Why the name “Mosaic,” and why Syndicate “1609”?Mitch:
It’s the idea of beautiful pieces coming together to make a gorgeous mosaic. When we were thinking about the business model, we wanted to bring together the best elements of the insurance industry and combine them with a centrepiece that lay at the heart of the mosaic — a Lloyd’s syndicate.
1609 is a shout-out to Bermuda, this being the year the Brits discovered the island, although I always like to point out the “discovery” was the result of a shipwreck which left three people stranded who made the island their home and the British territory it remains today. So, we thought the number was appropriate, as it symbolised a new beginning for us, and we were thrilled when we learnt that it was available for our new Lloyd’s syndicate.Mark:
For me, it’s also about how the mosaic represents the creative side of our business and the skill and knowledge that each member of our team brings to their area of specialty insurance, and how they tailor solutions for our clients. It brings together the art and science of risk, which I think is a little different to the standard “corporate logo” approach. We really wanted to set ourselves apart in that way.
Why was Lloyd’s seen as the ideal centre of the Mosaic?Mark:
I’m preaching to the choir here, but tapping into the Lloyd’s global brand is obviously huge and gives you a seat at the top table. Combine that with the security ratings, licences and capital efficiency — Lloyd’s just made sense. If we were to set up a business outside Lloyd’s, the cost of licences, ratings and regulatory compliance would far exceed what we pay in effectively outsourcing all those relationships. Lloyd’s is also the home of syndication, and a big part of our business is based on that model. And with governance becoming increasingly important, the fact Lloyd’s sets the bar high in this respect works in our favour, as our capital providers can be confident in a robust and high-quality governance framework that’s probably not replicated anywhere else in the world.Mitch:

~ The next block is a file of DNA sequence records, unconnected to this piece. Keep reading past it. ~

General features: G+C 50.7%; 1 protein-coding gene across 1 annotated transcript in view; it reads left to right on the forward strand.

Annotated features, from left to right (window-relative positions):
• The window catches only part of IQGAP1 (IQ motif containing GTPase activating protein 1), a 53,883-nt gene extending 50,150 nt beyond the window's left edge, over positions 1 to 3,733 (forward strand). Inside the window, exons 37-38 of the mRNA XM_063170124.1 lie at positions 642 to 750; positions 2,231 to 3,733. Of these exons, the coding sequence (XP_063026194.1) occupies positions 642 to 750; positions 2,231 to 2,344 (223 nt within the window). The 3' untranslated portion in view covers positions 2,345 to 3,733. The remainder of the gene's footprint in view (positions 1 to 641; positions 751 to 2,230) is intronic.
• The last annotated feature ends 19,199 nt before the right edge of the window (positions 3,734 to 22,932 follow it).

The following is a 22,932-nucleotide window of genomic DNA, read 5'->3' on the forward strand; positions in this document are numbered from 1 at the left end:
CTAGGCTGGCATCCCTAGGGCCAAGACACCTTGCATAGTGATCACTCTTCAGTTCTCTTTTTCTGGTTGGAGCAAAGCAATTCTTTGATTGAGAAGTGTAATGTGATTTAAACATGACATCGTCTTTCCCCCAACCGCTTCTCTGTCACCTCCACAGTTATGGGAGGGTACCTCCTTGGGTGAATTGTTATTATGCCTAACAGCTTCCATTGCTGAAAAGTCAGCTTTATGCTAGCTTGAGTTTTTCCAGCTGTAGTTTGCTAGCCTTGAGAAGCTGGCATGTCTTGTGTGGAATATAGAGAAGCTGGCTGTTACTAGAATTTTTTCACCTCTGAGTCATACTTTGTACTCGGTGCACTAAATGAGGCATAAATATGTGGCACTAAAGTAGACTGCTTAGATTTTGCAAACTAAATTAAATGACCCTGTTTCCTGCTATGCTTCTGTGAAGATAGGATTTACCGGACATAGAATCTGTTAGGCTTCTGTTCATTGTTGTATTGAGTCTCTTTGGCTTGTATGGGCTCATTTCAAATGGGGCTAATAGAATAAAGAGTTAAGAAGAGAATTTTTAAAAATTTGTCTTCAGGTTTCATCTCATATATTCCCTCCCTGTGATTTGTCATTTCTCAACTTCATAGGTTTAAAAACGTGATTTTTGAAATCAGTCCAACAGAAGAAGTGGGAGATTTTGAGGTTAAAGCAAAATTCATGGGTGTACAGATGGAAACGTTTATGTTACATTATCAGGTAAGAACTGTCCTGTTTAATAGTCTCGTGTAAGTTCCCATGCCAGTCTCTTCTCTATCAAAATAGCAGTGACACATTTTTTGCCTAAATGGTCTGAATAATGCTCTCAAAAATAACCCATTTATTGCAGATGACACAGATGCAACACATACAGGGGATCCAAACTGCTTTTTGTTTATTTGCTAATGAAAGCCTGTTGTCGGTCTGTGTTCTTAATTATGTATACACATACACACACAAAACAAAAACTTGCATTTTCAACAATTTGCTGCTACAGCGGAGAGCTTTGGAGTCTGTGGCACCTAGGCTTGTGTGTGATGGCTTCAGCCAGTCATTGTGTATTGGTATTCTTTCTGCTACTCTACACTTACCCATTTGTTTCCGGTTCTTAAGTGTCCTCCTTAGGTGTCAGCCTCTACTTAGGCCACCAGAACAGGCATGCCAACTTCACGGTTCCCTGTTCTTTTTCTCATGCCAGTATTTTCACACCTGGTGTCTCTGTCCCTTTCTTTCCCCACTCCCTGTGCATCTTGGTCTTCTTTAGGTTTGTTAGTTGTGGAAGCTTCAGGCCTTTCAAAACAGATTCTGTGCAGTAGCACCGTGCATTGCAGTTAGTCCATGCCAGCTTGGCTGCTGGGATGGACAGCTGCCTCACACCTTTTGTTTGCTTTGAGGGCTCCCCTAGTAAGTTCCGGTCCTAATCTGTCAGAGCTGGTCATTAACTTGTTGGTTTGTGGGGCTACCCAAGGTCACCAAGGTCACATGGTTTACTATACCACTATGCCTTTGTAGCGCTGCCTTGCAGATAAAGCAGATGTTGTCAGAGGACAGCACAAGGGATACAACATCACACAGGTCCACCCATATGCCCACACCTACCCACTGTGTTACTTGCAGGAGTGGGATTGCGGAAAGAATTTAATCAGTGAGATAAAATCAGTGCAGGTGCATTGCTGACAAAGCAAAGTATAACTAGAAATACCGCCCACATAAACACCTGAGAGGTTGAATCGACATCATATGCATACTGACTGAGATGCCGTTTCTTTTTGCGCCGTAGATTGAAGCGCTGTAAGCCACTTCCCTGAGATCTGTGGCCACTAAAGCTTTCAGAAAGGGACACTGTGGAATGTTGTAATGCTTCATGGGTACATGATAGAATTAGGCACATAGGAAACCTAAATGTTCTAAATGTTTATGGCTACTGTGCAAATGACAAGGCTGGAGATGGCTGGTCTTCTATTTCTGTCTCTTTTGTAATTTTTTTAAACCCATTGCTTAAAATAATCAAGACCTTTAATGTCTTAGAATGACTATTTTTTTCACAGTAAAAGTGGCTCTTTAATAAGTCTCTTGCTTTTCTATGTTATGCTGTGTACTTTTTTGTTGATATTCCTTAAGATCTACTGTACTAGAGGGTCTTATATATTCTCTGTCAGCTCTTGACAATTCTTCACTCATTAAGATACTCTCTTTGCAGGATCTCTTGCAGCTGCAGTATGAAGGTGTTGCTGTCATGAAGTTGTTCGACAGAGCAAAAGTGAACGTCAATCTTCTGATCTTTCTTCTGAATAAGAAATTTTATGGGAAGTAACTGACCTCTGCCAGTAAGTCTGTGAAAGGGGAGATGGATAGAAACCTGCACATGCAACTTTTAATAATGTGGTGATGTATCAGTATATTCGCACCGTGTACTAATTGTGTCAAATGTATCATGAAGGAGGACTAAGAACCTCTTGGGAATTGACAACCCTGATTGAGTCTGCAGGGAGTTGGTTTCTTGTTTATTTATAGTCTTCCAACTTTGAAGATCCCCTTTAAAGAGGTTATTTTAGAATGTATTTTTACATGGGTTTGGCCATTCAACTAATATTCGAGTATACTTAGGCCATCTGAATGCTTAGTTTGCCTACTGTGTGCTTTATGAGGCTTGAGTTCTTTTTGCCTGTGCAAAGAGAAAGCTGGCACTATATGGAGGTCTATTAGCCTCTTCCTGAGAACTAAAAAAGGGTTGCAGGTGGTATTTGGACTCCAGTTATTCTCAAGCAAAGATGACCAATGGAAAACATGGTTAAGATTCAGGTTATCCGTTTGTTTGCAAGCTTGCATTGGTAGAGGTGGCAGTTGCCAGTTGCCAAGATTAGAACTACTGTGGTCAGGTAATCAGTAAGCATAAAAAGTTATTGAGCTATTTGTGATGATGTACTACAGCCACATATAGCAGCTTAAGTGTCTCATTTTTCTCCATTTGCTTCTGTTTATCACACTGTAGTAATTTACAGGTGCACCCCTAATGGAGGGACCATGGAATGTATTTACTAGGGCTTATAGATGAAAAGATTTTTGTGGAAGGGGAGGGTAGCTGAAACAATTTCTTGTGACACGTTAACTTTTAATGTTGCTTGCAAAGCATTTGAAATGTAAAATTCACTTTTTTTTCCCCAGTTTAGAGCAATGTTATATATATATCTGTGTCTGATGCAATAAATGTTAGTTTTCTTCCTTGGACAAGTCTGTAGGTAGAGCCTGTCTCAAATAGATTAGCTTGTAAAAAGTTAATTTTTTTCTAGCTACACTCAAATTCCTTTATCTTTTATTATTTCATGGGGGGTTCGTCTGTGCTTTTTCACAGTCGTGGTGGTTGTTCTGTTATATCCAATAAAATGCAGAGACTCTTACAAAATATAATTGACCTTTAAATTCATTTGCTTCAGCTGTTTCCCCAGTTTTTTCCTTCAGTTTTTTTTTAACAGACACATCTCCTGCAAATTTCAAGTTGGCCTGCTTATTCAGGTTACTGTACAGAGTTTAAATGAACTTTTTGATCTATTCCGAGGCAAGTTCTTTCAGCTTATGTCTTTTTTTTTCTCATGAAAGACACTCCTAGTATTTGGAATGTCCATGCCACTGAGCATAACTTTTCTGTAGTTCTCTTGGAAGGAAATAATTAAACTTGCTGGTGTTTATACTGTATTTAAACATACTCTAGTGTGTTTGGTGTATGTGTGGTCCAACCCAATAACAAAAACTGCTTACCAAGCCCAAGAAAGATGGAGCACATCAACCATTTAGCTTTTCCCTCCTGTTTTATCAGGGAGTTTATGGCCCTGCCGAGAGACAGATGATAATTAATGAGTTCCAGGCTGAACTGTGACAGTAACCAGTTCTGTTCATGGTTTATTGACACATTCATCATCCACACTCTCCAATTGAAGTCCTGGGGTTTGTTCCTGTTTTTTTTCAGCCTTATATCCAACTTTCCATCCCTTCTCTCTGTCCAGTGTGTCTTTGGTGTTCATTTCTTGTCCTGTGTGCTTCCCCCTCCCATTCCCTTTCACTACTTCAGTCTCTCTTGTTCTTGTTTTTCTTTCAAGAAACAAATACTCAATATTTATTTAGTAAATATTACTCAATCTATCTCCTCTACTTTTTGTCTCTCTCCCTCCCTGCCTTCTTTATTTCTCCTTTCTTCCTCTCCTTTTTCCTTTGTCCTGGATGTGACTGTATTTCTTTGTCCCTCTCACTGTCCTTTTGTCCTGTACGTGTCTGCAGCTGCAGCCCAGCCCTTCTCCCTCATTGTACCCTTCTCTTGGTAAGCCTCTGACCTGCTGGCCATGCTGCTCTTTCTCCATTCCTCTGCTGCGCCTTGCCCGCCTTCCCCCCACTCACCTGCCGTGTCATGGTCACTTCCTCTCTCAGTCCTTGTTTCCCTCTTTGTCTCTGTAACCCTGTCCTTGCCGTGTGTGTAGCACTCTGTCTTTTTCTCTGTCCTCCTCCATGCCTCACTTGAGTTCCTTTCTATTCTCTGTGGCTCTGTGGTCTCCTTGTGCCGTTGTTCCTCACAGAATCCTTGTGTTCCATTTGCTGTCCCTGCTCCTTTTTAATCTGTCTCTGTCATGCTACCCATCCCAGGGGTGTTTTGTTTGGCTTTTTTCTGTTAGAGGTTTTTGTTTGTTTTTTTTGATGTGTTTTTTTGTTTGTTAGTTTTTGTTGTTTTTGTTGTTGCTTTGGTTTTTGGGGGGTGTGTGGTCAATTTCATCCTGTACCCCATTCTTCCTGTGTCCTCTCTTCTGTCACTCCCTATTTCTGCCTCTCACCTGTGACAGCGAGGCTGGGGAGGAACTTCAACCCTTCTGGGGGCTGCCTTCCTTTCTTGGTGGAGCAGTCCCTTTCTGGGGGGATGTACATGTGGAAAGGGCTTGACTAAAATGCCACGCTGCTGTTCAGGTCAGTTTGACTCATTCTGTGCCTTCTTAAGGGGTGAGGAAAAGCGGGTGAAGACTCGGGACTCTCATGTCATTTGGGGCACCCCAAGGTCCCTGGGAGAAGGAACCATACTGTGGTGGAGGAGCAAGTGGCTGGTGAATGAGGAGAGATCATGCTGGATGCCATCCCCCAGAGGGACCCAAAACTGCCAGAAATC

The cost of operating at Lloyd’s gets a lot of attention, but you can’t buy the credibility and recognition you get from having gone through the entry process and becoming part of the Lloyd’s franchise. It certainly gives investors more comfort, and having all our capital in one place gives us a fantastic advantage and opportunity to maximise ROE.
We also believe the cutting-edge technology we’re building allows for a more modular approach and fewer touchpoints for processing. Automation reduces costs, while making our underwriting and support processes more efficient. This aligns with the Future at Lloyd’s objectives and we see Mosaic playing a key role in helping drive much-needed modernisation in the market.
The bar for entering and operating in the Lloyd’s market is set high. How important was it to have the support of Asta through the entry process, and how will its support help your business as you grow?Mitch:
In addition to getting the business up and running, there are a huge number of challenges involved in getting a syndicate approved. You have to know who to talk to, and even the most experienced Lloyd’s people still have to navigate these as effectively and efficiently as possible. Of course, we had a global pandemic to deal with, as well, which meant we had to do everything in a virtual environment.
Having Asta by our side was a tremendous benefit. Being able to make the right contacts at the right time to facilitate the approval process during the “Make it Happen” phase was essential. Being able to rely on its expertise, particularly when it came to Lloyd’s Minimum Standards and other requirements related to processing, reporting and governance was vital. I don't see how anyone would be able to do it without a partner like Asta, and it is clearly best-in-class when it comes to Lloyd’s entry and third-party management. We’ve developed a very good partnership and we’re thrilled by what we’ve been able to accomplish so far with Asta — its support was crucial in helping us focus on the business side and getting Mosaic approved as the first independent new syndicate since 2018.Mark: